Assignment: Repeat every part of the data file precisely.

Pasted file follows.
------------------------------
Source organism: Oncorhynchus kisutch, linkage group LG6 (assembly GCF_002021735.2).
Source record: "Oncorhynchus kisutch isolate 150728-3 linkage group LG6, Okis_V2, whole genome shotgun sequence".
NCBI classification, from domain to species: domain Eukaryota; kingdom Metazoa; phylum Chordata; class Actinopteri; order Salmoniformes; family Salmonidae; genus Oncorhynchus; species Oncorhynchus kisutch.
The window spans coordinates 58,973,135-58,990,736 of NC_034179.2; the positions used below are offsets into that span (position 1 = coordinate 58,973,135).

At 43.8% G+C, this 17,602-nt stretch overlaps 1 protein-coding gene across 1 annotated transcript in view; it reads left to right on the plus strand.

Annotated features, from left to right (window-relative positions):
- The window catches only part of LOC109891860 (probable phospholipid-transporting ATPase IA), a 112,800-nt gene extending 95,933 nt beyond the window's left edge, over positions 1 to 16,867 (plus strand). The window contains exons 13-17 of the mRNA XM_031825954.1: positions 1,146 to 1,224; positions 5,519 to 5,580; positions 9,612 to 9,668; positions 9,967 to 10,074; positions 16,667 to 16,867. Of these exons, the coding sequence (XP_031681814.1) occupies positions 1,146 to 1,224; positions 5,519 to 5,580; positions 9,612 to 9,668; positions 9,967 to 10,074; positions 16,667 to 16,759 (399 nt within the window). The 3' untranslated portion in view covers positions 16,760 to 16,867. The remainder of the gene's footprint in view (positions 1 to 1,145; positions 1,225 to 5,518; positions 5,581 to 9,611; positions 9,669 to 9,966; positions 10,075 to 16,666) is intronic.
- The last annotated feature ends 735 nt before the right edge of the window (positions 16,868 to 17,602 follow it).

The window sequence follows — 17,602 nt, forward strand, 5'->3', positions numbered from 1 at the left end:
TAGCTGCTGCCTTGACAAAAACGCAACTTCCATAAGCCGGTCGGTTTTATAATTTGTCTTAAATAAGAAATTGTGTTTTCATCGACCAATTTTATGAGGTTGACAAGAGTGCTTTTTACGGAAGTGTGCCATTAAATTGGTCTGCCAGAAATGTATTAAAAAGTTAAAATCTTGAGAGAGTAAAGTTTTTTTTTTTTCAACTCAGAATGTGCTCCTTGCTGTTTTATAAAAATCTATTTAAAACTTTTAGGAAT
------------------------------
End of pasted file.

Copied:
Source organism: Oncorhynchus kisutch, linkage group LG6 (assembly GCF_002021735.2).
Source record: "Oncorhynchus kisutch isolate 150728-3 linkage group LG6, Okis_V2, whole genome shotgun sequence".
NCBI classification, from domain to species: domain Eukaryota; kingdom Metazoa; phylum Chordata; class Actinopteri; order Salmoniformes; family Salmonidae; genus Oncorhynchus; species Oncorhynchus kisutch.
The window spans coordinates 58,973,135-58,990,736 of NC_034179.2; the positions used below are offsets into that span (position 1 = coordinate 58,973,135).

At 43.8% G+C, this 17,602-nt stretch overlaps 1 protein-coding gene across 1 annotated transcript in view; it reads left to right on the plus strand.

Annotated features, from left to right (window-relative positions):
- The window catches only part of LOC109891860 (probable phospholipid-transporting ATPase IA), a 112,800-nt gene extending 95,933 nt beyond the window's left edge, over positions 1 to 16,867 (plus strand). The window contains exons 13-17 of the mRNA XM_031825954.1: positions 1,146 to 1,224; positions 5,519 to 5,580; positions 9,612 to 9,668; positions 9,967 to 10,074; positions 16,667 to 16,867. Of these exons, the coding sequence (XP_031681814.1) occupies positions 1,146 to 1,224; positions 5,519 to 5,580; positions 9,612 to 9,668; positions 9,967 to 10,074; positions 16,667 to 16,759 (399 nt within the window). The 3' untranslated portion in view covers positions 16,760 to 16,867. The remainder of the gene's footprint in view (positions 1 to 1,145; positions 1,225 to 5,518; positions 5,581 to 9,611; positions 9,669 to 9,966; positions 10,075 to 16,666) is intronic.
- The last annotated feature ends 735 nt before the right edge of the window (positions 16,868 to 17,602 follow it).

The window sequence follows — 17,602 nt, forward strand, 5'->3', positions numbered from 1 at the left end:
TAGCTGCTGCCTTGACAAAAACGCAACTTCCATAAGCCGGTCGGTTTTATAATTTGTCTTAAATAAGAAATTGTGTTTTCATCGACCAATTTTATGAGGTTGACAAGAGTGCTTTTTACGGAAGTGTGCCATTAAATTGGTCTGCCAGAAATGTATTAAAAAGTTAAAATCTTGAGAGAGTAAAGTTTTTTTTTTTTCAACTCAGAATGTGCTCCTTGCTGTTTTATAAAAATCTATTTAAAACTTTTAGGAAT